Umberto Eco’s Foucault’s Pendulum is a crash course in conspiracy theories. The main characters in the book work for a publishing company that begins to cash in on the business of selling books on the occult. While they deal with the authors of these books (whom they nickname the “Diabolicals”) they begin to create “the Plan.” The Plan is a conspiracy theory that they piece together in order to mock the Diabolicals. In the process it surveys an array of secret societies and sects. Its a fascinating book.
As far as the law goes, the only real legal content is an extensive description of the trial of the Templar Knights. Apparently they were all rounded up and put on trial for being sacra religious. It apparently wasn’t a very fair trial either. It makes for some interesting legal history reading, but I can’t vouch for accuracy of the account.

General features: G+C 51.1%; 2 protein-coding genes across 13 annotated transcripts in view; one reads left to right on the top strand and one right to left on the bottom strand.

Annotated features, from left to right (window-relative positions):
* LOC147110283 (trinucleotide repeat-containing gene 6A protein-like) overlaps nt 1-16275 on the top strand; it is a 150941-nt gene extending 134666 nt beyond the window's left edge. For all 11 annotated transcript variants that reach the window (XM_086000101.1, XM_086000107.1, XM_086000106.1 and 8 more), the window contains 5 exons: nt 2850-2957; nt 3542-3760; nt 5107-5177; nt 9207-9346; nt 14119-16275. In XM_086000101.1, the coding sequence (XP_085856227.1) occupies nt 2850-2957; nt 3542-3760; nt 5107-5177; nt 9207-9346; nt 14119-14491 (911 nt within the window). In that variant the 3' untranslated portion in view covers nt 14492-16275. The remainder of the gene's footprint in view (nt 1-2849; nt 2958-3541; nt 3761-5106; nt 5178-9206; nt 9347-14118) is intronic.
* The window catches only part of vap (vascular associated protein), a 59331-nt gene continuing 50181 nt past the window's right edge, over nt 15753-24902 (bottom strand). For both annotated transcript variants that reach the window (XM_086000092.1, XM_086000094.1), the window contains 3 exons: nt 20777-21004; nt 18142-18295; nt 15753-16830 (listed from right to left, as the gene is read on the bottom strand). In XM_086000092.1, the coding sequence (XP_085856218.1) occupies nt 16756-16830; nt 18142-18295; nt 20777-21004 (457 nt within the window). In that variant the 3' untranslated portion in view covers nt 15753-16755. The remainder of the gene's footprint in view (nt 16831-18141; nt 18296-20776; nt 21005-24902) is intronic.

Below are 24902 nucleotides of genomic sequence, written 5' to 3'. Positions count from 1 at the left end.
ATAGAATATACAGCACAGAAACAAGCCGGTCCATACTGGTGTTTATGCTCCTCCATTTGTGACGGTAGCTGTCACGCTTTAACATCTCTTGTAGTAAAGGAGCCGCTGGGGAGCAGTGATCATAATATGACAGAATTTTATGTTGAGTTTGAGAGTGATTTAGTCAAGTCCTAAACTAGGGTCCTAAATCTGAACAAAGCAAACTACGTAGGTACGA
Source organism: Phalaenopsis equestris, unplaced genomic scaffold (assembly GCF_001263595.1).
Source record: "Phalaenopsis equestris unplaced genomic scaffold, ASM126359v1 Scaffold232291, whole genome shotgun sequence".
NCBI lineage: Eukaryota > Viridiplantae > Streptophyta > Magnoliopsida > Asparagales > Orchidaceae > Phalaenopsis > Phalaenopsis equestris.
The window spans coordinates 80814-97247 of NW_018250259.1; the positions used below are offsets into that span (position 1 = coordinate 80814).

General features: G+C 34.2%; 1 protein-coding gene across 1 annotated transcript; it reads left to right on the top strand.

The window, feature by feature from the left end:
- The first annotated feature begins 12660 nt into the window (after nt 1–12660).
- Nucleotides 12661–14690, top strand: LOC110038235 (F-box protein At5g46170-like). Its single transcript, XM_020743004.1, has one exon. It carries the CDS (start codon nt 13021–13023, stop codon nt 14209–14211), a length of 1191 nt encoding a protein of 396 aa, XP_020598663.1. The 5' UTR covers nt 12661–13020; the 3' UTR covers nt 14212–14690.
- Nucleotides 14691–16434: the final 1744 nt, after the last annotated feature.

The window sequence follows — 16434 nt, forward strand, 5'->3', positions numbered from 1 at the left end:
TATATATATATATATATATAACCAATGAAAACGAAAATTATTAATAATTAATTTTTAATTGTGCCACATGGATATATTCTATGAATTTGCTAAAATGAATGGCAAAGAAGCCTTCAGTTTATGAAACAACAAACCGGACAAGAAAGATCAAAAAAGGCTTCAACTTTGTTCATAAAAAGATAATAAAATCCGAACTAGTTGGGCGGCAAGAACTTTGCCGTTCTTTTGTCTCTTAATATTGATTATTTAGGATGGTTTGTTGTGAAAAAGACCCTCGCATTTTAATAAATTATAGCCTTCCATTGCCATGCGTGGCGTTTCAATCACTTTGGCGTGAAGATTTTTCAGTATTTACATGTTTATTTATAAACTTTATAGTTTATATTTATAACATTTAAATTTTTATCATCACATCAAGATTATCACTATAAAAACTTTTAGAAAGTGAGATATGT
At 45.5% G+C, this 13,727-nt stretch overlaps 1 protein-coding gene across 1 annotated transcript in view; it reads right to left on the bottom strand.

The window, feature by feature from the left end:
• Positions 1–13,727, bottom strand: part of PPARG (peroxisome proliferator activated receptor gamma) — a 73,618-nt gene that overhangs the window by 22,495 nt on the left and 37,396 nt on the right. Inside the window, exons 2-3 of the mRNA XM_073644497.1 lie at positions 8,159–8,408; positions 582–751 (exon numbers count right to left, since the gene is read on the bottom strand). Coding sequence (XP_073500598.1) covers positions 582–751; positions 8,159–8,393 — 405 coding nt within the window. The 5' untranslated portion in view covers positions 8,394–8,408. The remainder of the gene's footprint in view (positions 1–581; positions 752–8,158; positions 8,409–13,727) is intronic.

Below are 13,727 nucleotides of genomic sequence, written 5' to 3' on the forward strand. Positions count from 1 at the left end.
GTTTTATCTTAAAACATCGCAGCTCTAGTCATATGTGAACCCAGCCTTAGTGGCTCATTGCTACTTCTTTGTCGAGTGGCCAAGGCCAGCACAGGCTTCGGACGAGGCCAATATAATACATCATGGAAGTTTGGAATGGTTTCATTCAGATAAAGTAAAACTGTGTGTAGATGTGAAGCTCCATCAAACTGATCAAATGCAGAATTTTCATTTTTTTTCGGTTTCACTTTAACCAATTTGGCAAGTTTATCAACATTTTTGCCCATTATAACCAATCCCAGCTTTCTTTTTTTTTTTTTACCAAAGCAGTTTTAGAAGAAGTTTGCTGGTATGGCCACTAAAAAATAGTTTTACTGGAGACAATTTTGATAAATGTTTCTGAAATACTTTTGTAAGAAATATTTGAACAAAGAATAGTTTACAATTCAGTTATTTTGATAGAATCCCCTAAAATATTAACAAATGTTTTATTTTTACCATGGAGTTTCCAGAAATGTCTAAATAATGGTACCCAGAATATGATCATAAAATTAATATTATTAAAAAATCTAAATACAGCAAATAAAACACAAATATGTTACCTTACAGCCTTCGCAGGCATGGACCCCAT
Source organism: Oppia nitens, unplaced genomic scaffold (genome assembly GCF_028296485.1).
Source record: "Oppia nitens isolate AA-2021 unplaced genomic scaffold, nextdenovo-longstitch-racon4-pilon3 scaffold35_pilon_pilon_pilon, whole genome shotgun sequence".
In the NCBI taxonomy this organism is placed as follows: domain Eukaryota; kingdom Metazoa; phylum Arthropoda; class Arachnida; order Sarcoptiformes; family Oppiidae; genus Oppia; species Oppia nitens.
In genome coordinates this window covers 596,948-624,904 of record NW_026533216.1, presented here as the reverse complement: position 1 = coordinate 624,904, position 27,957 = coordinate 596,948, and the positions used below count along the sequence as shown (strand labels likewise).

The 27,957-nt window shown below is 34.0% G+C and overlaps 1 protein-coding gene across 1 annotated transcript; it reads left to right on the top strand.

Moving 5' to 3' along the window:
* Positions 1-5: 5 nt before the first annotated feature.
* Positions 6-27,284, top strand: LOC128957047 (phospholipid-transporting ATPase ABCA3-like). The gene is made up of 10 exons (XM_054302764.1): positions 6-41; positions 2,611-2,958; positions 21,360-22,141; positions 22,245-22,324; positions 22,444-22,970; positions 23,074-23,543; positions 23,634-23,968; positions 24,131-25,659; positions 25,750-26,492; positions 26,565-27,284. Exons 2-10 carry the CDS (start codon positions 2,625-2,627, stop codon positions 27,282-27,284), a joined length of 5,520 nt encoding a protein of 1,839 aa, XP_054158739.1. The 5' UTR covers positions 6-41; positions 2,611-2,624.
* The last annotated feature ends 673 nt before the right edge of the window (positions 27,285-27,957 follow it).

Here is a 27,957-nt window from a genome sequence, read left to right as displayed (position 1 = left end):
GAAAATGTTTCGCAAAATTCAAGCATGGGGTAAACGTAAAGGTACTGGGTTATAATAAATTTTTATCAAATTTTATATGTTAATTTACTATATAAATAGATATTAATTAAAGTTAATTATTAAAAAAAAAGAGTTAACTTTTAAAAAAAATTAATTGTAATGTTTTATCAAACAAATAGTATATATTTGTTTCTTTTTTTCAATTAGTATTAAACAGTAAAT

Maybe the more interesting way of reading the book though is not necessarily a legal one, but it is theoretically related. Throughout the book, the characters, both the main characters and the Diabolicals take texts, dissect them and then attribute meanings to the texts. The meanings that are created aren’t true, but they fulfill what the reader is trying to discover. For example at one point there is a reading of a car manual as a Cabala text. This seems to me to be a critique of deconstruction theory. It points out that in deconstruction the reader fulfills the meaning that he was seeking to begin with. Instead of discovering something, the reader fulfills his own prophecy. I bring this up because deconstruction is a theory sometimes applied to the law (see for example Derrida’s deconstruction of the Declaration of Independence). However, Eco’s critique (if that’s indeed what it is) would point to the inherent flaw with this sort of analysis: if the reader seeks a preconceived meaning, then deconstruction will lead the reader to that meaning. This of course means that deconstruction might not be the best way to interpret the meaning of the laws.